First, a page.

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About Tux Machines

Tuesday, 24 Jan 17 - Tux Machines is a community-driven public service/news site which has been around for over a decade and primarily focuses on GNU/LinuxSubscribe now Syndicate content

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Quick Roundup

Type Title Author Replies Last Postsort icon
Story Ubuntu 16.04.2 LTS Delayed Until February 2, Will Bring Linux 4.8, Newer Mesa Roy Schestowitz 21/01/2017 - 6:20am
Story Calamares Release and Adoption Roy Schestowitz 21/01/2017 - 6:14am
Story Red Hat Financial News Roy Schestowitz 21/01/2017 - 5:59am
Story Wine 2.0 RC6 released Roy Schestowitz 21/01/2017 - 5:57am
Story Your Computer's Clipboard is a Security Problem - Fix it in Linux With xsel and cron relativ7 21/01/2017 - 4:40am
Story today's leftovers Roy Schestowitz 21/01/2017 - 1:10am
Story UNIX or OSS in the Back End Roy Schestowitz 21/01/2017 - 1:09am
Story Desktop environments, Cinnamon, and GNOME Roy Schestowitz 21/01/2017 - 1:07am
Story Linux on Servers Roy Schestowitz 21/01/2017 - 1:06am
Story Android Leftovers Roy Schestowitz 21/01/2017 - 1:03am

Red Hat News

Filed under
Red Hat

Development News: LLVM, New Releases, and GCC

Filed under
Development

PulseAudio 10 and Virtual GPU in Linux

Filed under
Linux
  • PulseAudio 10 Coming Soon, Using Memfd Shared Memory By Default

    It's been a half year since the debut of PulseAudio 9.0 while the release of PulseAudio 10 is coming soon.

    PulseAudio 9.99.1 development release was tagged earlier this month, then usually after x.99.2 marks the official release, so it won't be much longer now before seeing PulseAudio 10.0 begin to appear in Linux distributions.

  • Experimenting With Virtual GPU Support On Linux 4.10 + Libvirt

    With the Linux 4.10 kernel having initial but limited Intel Graphics Virtualization Tech support, you can begin playing with the experimental virtual GPU support using the upstream kernel and libvirt.

Licensing FUD and Licensing Advice

Filed under
Legal
  • On the Law and Your Open Source License [Ed: Black Duck is just a parasite selling proprietary software by bashing FOSS]

    "Looking back five or ten years, companies managing open source risk were squarely focused on license risk associated with complying with open source licenses," notes a report from Black Duck Software. Fast-forward to today, and the rules and processes surrounding open source licensing are more complex than ever.

  • Explaining the source code requirement in AGPLv3

    This condition was intended to apply mainly to what would now be considered SaaS deployments, although the reach of "interacting remotely through a computer network" should perhaps be read to cover situations going beyond conventional SaaS. The objective was to close a perceived loophole in the ordinary GPL in environments where users make use of functionality provided as a web service, but no distribution of the code providing the functionality occurs. Hence, Section 13 provides an additional source code disclosure requirement beyond the object code distribution triggered requirement contained in GPLv2 Section 3 and GPLv3 and AGPLv3 Section 6.

KDE Support For Flatpak Portals Progressing

Filed under
KDE

While GNOME / Red Hat developers have been leading the Flatpak app sandboxing initiative, KDE developers are making progress too with embracing Flatpak as a more convenient and secure way of securely packaging Linux desktop apps.

The latest on the KDE + Flatpak front is that Jan Grulich has been getting a KDE implementation of Flatpak's "Portals" working. Portals are the APIs offered to the sanboxed apps for essentially escaping the sandbox for certain operations.

Read more

Original: KDE Flatpak portals introduction

Games for GNU/Linux

Filed under
Gaming

Linux Graphics: Nouveau, NVIDIA and More

Filed under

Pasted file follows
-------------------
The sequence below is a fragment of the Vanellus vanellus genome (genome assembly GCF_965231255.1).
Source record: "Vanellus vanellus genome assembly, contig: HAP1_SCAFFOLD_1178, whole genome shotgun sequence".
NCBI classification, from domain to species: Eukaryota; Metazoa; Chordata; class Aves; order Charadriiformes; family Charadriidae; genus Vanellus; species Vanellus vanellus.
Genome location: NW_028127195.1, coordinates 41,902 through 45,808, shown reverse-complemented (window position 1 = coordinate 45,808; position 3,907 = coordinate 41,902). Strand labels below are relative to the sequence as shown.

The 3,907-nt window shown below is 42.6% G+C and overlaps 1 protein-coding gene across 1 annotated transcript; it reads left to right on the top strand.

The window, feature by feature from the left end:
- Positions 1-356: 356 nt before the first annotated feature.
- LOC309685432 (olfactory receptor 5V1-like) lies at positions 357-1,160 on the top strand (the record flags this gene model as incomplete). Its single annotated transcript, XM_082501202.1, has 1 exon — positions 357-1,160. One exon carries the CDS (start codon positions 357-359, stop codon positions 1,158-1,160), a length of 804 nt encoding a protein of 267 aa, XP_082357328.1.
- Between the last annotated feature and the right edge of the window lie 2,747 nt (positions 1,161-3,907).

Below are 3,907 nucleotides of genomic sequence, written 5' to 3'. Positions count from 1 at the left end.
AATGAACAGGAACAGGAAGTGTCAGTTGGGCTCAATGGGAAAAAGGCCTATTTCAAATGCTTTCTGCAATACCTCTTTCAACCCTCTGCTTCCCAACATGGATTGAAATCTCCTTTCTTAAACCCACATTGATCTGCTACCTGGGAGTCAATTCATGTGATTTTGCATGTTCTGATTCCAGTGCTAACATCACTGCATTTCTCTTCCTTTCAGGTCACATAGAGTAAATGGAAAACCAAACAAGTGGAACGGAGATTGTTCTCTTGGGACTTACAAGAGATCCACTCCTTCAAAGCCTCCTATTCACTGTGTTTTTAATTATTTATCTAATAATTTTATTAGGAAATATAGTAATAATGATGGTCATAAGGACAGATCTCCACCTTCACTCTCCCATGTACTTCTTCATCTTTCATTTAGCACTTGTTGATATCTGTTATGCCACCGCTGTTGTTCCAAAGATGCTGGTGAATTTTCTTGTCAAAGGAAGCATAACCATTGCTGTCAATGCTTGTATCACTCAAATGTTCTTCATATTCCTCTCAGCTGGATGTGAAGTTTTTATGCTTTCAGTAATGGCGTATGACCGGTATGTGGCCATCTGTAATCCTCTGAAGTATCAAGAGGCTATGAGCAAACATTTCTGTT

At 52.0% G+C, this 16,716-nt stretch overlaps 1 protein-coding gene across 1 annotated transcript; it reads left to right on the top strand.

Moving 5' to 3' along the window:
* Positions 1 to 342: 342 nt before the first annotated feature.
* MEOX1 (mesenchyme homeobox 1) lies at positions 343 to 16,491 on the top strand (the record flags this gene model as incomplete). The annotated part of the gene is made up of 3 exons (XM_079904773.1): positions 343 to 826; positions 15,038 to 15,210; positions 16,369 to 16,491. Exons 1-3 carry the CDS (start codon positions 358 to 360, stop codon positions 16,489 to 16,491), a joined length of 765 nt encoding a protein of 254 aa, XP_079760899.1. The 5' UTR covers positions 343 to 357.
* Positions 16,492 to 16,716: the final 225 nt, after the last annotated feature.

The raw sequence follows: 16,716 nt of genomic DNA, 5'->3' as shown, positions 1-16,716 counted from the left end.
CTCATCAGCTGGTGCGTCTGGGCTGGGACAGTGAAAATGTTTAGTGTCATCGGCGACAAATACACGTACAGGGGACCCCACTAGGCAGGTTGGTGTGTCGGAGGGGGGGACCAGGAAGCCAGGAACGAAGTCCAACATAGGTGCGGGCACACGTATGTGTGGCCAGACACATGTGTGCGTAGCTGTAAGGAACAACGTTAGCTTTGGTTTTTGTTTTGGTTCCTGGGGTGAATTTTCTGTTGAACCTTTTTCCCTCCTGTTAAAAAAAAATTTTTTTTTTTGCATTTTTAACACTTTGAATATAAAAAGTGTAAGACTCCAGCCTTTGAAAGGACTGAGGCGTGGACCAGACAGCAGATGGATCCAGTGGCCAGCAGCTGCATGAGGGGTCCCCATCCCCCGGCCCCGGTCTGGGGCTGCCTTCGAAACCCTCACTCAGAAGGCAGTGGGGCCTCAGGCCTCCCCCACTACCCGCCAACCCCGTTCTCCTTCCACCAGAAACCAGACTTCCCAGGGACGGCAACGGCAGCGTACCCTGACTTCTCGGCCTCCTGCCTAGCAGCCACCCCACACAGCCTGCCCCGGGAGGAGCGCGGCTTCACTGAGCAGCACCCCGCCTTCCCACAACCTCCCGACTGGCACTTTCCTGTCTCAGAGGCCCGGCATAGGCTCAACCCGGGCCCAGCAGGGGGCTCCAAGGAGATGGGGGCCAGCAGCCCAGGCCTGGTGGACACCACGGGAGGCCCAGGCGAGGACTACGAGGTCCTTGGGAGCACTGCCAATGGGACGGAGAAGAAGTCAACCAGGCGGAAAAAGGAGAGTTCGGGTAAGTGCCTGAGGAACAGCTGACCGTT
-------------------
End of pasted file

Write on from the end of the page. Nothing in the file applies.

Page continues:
Graphics/Benchmarks

Red Hat's OpenShift Container Platform openly shifts storage into the hands of devs

Filed under
Red Hat

Enterprise Linux biz Red Hat has revised its OpenShift Container Platform to include support for dynamic storage provisioning in local and remote applications.

The software is an on-premises platform-as-a-service product that allows organizations to run applications using Kubernetes orchestration and Docker containers.

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Mozilla rebrands with clever new logo and open source design principles

Filed under
Moz/FF
OSS

Mozilla is a very important organization for the open web. While Firefox's share of usage has not been lighting the world on fire lately, Mozilla is much more than just a web browser developer. It often fights for the rights of web users. Since it is a not-for-profit organization, you can be fairly confident that its intentions are pure.

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Open Source Serverless Computing Frameworks, and Why They Matter

Filed under
OSS

Serverless computing is fast becoming one of the hottest trends in the channel since the cloud. What is the open source ecosystem doing to keep pace with the serverless trend, and why does it matter? Here's a look.

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Arch Linux on a Lenovo Yoga 900

Filed under
Linux

Dell charges $1650 for a similar XPS 13 albeit with the next generation of Intel chip. The current model of Yoga is the 910, and that laptop costs $1300. However, I didn’t even consider it because they screwed the pooch on the keyboard. Lots of reviews start with the color and feel of the materials on the outside, but I’m going to start on the keyboard layout.

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5 of the Best Places to Find DEBs Packages for Debian-Based Linux Distros

Filed under
Linux
Debian

Debian-based Linux distributions have one thing going for them: superior software selection for users. When it comes to making software for Linux, all the big companies target this type of Linux distribution first. Often some developers don’t even bother to make packages for other types of Linux distributions and only make DEB packages.

However, just because many developers target these types of Linux distros doesn’t mean that its users never have problems finding software. Most Debian and Ubuntu users will find themselves hunting down DEB packages on the Internet.

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Linux Foundation Certified System Administrator: Munzali Garba

Filed under
Linux
Interviews